The blouse is a knit shirt with the option of functional or faux button placket, and with shoulder and back yokes that can be the same or a contrast fabric.
I had some small pieces of Liberty lawn, and there was exactly enough (from a fat 1/8th) to make the yokes and I had some T-shirt cotton that was lying around. Perfect for a test run....
I made a straight size 14, and with the thicker t-shirt cotton and the size I feel it's a bit boxy. For my final draft I've picked a slinkier viscose jersey, sized down one size and added a bit of length through the waist. I'm super excited about how it will turn out!
I don't have much in the way of a bust, and certainly can't boast a cleavage as such, so I was nervous about the low front, but it sits at exactly the right spot. Low cut, but not indecent, and, as the next photo shows, it get's the photographer husband tick of approval :)
I happened to have just the right number of grey linen covered buttons leftover from this shirt turned dress and they're not a bad match.
The pattern was a delight to sew, and I have the next one cut out and ready to go. Stay tuned...
Now,... Do you remember the Newcastle cardigan that I made for my dad, and Roger stole the show with his turn at modelling? Well, he asked nicely enough for one of his own in the same fabric, so that was his Christmas present sorted. He requested pockets and red lining. I almost fulfilled his wishes...
My dad had given me feedback that the lining, while soft and pleasant was too catchy to wear the cardigan over long sleeves. His had been lined with a cotton jersey. It seemed I needed proper slippery lining, but also needed to retain the stretch.
If you're wondering why I'm talking lining for a cardigan which is normally unlined (by the pattern instructions) then I should explain: the faux quilted main fabric has an awful black, scratchy interfacing type reverse side. It needed something behind it.
I asked around and discovered stretch woven lining. It feels just like normal lining but has enough lycra to have some reasonable stretch in one direction. Perfect. Only problem was I couldn't find any colours in bricks and mortar shops around town (I'd left it too late for buying the perfect red off the 'net).
Eventually I found this pewter grey which I thought was ideal, and snuck in the red by using some quilting cotton from the stash for bias binding on the facing edge and for a label background. I guess that's one reason for hanging onto some bits of quilting cotton right there.
Adding a lining is quite simple. I had thought to take pictures and turn it into a tutorial but this was sewn during some very late nights leading up to Christmas, and if I'm sewing until 2am for a few days straight, I ain't taking photos as I go!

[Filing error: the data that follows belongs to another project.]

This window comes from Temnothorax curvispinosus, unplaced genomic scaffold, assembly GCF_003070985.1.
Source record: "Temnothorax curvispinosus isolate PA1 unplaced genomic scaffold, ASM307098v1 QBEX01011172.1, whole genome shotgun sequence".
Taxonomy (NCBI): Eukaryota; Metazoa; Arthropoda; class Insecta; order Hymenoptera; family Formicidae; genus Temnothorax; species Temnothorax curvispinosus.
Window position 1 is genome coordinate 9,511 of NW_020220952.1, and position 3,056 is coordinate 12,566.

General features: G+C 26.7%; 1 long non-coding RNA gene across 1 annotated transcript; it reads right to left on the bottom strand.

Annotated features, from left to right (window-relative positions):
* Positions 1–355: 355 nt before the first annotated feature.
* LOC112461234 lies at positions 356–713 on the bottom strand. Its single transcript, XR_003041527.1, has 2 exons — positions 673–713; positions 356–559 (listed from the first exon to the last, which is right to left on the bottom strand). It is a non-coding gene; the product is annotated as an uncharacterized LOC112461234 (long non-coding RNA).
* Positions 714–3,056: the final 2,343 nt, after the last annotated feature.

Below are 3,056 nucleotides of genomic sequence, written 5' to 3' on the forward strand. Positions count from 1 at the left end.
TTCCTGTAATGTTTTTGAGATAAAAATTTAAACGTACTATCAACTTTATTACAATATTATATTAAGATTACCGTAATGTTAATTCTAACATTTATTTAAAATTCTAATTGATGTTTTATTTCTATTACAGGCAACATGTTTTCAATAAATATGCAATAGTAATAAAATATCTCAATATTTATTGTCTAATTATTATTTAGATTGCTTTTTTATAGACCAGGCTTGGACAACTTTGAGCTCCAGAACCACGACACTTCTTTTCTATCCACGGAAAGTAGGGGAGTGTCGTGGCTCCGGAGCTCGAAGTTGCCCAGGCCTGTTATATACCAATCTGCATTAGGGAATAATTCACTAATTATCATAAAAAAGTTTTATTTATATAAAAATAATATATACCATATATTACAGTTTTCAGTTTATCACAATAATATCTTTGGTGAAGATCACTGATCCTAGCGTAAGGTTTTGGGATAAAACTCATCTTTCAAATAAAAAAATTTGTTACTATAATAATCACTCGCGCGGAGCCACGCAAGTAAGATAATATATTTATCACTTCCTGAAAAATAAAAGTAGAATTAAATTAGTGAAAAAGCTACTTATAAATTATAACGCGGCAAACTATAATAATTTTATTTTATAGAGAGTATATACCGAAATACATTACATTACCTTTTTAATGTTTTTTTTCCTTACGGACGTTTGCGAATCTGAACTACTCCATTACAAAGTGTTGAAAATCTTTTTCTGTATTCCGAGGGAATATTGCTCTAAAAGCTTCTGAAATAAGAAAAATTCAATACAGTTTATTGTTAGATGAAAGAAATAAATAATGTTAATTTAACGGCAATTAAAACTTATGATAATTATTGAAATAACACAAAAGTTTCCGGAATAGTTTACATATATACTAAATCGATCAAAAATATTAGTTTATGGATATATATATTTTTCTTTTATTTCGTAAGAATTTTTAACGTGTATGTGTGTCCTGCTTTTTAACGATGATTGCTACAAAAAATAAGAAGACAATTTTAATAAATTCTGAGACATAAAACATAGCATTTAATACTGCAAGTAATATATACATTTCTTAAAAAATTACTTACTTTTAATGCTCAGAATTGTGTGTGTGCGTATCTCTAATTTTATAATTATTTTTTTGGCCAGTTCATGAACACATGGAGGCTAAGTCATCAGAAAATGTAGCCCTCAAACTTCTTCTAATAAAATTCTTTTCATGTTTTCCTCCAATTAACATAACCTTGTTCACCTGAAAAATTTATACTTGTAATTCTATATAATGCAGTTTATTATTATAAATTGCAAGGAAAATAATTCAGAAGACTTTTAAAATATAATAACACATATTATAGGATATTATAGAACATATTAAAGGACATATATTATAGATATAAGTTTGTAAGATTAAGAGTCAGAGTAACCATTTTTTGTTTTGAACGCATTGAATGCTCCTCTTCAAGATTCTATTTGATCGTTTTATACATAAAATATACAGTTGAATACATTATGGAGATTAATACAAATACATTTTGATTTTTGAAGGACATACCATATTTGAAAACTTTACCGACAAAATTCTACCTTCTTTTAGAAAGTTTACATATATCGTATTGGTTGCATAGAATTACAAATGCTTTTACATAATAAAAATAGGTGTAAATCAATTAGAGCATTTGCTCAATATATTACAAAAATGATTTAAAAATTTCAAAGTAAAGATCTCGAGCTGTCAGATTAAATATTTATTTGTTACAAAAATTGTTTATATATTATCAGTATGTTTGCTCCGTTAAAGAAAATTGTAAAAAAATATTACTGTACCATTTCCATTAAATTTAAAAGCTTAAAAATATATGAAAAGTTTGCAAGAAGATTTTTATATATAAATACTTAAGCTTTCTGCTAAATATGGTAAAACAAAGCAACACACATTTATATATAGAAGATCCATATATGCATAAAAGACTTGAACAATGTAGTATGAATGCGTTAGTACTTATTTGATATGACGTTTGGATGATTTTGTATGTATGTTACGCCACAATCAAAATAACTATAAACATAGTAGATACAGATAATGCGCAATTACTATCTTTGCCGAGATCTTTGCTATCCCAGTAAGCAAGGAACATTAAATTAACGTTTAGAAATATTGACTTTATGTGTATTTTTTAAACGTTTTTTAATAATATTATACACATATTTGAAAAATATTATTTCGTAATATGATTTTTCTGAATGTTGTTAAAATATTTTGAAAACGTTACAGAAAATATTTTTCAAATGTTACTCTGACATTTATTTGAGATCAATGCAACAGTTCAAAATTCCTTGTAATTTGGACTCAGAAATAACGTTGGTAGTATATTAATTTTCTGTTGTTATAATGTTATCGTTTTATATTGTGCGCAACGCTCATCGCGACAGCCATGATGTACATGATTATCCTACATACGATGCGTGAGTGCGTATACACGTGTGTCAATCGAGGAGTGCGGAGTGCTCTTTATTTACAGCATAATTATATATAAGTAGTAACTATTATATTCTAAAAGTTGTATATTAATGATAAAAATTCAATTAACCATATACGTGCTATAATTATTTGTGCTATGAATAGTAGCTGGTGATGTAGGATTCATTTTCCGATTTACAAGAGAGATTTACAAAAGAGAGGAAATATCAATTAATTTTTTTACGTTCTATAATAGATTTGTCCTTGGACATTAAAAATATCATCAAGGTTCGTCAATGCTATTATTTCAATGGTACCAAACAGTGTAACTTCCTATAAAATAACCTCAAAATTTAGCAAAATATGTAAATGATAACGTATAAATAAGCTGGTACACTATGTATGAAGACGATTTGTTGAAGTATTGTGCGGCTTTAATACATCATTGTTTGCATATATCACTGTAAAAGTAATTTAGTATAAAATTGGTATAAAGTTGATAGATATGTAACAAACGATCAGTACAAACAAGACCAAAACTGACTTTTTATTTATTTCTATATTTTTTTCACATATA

I cut the front, back and sleeves from lining. After sewing the shoulder seams of the lining I added it at the point where the front button plackets are attached. Then it's just a matter of attaching all four sleeves, before sewing all four side seams, being conscious of keeping everything from getting twisted up. While it adds a bit of sewing it does save on finishing any seams and I think I'd do this every time now.
The pockets were inspired by these ones that Meredith of Thread Theory did when she made a Newcastle cardigan for herself. Only I decided mine should have a curved turned down bit that echoed the shape of the shawl collar. Then I thought they should be lined, and then that they should be fussy cut to match the pattern of the jacket. Somehow these all seemed like rational thoughts when I was self drafting a pocket after midnight on a weeknight!
I was very excited when I bought more of the main buttons to discover a smaller version that was just right for the pockets.
This cardigan had the same extra length in the body and the GWA (Grandpa Waist Adjustment) of my first one, but this time I got the recalculation of the button spacing right, so it has the correct number of buttons down the front.
The finished cardigan was wrapped and left under the tree at my parents house for Roger who was visiting after we'd left. Of course I left instructions about photographing it, but forgot to say I'd already taken some on the hanger shots.
He artfully composed some suitably rustic shots by the back door...
But then all his modelled shots failed to work with the exception of this "side elevation" of the model preparing himself:
As we're now experiencing rolling summer heatwaves we're all going to have to wait until fireside, port drinking weather comes back around and I can coax Roger into another blog appearance.
* I was given the Camas blouse pattern in exchange for some publicity. I'm sure you know my enthusiasm for Thread Theory patterns is entirely genuine and that I can't be bought!